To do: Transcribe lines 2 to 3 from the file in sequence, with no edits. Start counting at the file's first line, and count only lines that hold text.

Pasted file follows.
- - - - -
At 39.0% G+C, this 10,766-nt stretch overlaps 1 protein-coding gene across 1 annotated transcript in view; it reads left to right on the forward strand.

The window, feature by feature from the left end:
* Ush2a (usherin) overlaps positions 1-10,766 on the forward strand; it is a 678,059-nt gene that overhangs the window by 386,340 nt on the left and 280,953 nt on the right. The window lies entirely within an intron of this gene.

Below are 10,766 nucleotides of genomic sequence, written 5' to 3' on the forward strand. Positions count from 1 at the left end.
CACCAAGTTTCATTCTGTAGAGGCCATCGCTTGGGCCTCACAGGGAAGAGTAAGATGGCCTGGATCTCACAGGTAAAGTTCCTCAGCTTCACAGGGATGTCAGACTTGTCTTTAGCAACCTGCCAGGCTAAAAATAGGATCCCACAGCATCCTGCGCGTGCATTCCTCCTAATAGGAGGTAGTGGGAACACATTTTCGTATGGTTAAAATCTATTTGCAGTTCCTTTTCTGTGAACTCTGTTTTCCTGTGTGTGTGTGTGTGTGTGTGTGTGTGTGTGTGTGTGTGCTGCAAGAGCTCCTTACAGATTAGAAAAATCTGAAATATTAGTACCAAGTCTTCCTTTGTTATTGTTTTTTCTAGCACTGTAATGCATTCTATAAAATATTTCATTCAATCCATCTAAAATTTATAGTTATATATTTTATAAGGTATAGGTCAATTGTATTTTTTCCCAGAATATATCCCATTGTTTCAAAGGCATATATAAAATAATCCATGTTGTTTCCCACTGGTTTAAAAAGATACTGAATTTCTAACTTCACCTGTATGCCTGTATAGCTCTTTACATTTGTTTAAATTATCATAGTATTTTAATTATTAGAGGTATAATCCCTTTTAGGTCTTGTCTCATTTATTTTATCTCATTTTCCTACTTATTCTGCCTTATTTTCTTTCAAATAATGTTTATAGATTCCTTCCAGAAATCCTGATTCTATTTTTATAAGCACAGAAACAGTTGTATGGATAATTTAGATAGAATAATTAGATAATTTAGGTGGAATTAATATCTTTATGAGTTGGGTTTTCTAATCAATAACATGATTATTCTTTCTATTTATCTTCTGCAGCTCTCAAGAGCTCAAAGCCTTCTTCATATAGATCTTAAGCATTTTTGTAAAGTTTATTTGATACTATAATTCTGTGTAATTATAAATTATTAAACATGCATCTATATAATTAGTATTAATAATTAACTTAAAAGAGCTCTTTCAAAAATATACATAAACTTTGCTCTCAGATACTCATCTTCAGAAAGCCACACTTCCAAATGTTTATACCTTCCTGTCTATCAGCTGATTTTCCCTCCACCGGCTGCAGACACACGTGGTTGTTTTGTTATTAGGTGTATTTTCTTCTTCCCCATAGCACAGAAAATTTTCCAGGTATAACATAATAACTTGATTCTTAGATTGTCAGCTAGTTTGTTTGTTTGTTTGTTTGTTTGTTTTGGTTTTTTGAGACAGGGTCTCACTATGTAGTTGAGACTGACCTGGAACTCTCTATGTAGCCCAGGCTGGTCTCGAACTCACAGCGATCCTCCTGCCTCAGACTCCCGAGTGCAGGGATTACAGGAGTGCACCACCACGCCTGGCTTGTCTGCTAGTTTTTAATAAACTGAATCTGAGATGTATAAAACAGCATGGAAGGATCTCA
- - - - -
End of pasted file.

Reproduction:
The window, feature by feature from the left end:
* Ush2a (usherin) overlaps positions 1-10,766 on the forward strand; it is a 678,059-nt gene that overhangs the window by 386,340 nt on the left and 280,953 nt on the right. The window lies entirely within an intron of this gene.